With state legislative sessions about to kick off, many states will be facing tough choices between cutting spending, raising taxes or some combination of the two.
In tiny Rhode Island, the situation looks especially bleak: In the current fiscal year, the state faces a $60 million shortfall, which rises to $200 million projected for the coming fiscal year.
So what are state legislators focused on? Balancing the budget, yes, repealing the car tax, yes, but also, financing… a sports stadium.
Ruggerio said he’s concerned about potential cuts to federal funding, which would exacerbate Rhode Island’s fiscal woes.
Within the budget, Mattiello’s top priority is to continue phasing out the state’s car tax. Mattiello proposed eliminating Rhode Island’s unpopular car taxes over six years during the last legislative session, and budget negotiators found $26 million to pay for the first year.
Both leaders said they’ll be looking into what the state can afford to help repair schools. A school infrastructure task force is recommending Rhode Island borrow $500 million to repair the state’s schools by 2022.
The state is also considering whether to help pay for a new stadium for the Pawtucket Red Sox, to keep the team in Pawtucket. (emphasis added)
Note the point about Rhode Island fretting “potential cuts to federal funding”– a powerful reminder that even if you don’t live in a blue state, you’re paying for their bad decision-making with your federal tax bill.
The likelihood here is that Rhode Island will not be bailed out by the federal government– though proponents of federal online sales tax legislation note that were states able to require collection and remittance by big online-only vendors of taxes legally owed by in-state buyers, something that currently is only legally possible if Congress passes legislation permitting it, the fiscal woes of everywhere from Rhode Island to Mississippi, Alabama and Tennessee, states that have been pressing hard to be allowed to force collection and remittance of these taxes, would be alleviated. That would occur with no new taxes, or tax increases, being levied.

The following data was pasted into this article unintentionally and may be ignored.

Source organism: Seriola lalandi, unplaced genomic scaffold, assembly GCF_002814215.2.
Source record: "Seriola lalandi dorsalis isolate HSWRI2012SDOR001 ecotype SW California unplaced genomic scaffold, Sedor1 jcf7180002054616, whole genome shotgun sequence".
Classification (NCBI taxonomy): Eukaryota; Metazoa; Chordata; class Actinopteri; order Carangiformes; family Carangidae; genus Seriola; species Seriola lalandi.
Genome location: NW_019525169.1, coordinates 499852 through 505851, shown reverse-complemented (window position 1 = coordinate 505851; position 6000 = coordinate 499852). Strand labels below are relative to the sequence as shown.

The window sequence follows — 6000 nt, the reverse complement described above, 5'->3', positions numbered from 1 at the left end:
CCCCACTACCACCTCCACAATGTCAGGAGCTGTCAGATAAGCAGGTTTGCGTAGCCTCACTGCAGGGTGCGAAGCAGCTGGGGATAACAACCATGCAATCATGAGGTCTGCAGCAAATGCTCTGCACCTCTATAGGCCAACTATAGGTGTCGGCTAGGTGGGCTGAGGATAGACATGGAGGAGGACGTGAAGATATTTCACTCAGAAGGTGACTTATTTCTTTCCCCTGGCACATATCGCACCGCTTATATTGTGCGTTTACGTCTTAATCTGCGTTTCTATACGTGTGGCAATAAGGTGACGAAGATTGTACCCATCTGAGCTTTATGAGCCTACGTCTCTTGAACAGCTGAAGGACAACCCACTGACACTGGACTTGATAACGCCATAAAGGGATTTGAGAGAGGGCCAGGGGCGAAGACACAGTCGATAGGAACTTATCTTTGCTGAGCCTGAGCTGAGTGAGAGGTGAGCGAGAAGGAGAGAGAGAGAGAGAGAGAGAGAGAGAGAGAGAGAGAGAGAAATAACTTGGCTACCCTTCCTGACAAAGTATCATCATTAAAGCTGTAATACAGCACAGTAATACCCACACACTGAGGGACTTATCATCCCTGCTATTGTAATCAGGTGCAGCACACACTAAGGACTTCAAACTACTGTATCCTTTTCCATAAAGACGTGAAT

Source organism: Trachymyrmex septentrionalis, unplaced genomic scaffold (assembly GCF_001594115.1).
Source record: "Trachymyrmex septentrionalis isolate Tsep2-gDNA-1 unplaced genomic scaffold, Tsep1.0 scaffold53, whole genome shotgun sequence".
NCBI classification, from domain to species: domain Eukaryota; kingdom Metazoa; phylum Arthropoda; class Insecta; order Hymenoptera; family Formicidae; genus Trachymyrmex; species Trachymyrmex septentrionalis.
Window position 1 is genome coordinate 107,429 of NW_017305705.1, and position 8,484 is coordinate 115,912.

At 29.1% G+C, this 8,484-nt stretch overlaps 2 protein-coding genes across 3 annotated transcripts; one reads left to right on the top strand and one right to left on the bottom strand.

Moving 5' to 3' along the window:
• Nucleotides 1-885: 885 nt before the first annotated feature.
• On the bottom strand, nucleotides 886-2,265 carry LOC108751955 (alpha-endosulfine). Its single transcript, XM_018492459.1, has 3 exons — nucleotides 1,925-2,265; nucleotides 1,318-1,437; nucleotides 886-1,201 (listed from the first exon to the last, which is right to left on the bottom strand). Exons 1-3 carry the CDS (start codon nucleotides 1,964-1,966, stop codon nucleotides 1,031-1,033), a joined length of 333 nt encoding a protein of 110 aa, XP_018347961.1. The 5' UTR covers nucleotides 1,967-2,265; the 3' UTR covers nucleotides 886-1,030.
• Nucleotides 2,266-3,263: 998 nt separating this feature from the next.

In all probability, perhaps especially if Rhode Island legislators get their way on the Red Sox stadium, residents will be facing higher consumption taxes on “sinful” products, the go-to when finances are tricky and big-spending states need to balance budgets.
Except for Vermont, all fifty states are required by law to make their credits and debits tally, and that’s a big reason why in 2018, Ocean State residents, and many others in states facing budget gaps, may be looking at increased cigarette, e-cigarette, chew, gas, alcohol, soda, and other taxes targeting “bad” behaviors that governments wish to discourage, while simultaneously reaping a windfall from them.
Get ready. With many states also expecting pressure to cut income or property taxes thanks to the GOP tax bill’s provisions regarding state and local tax (SALT) deductions, the sinful among us may be facing higher costs of living, while Congress faces more pressure on the sales tax front.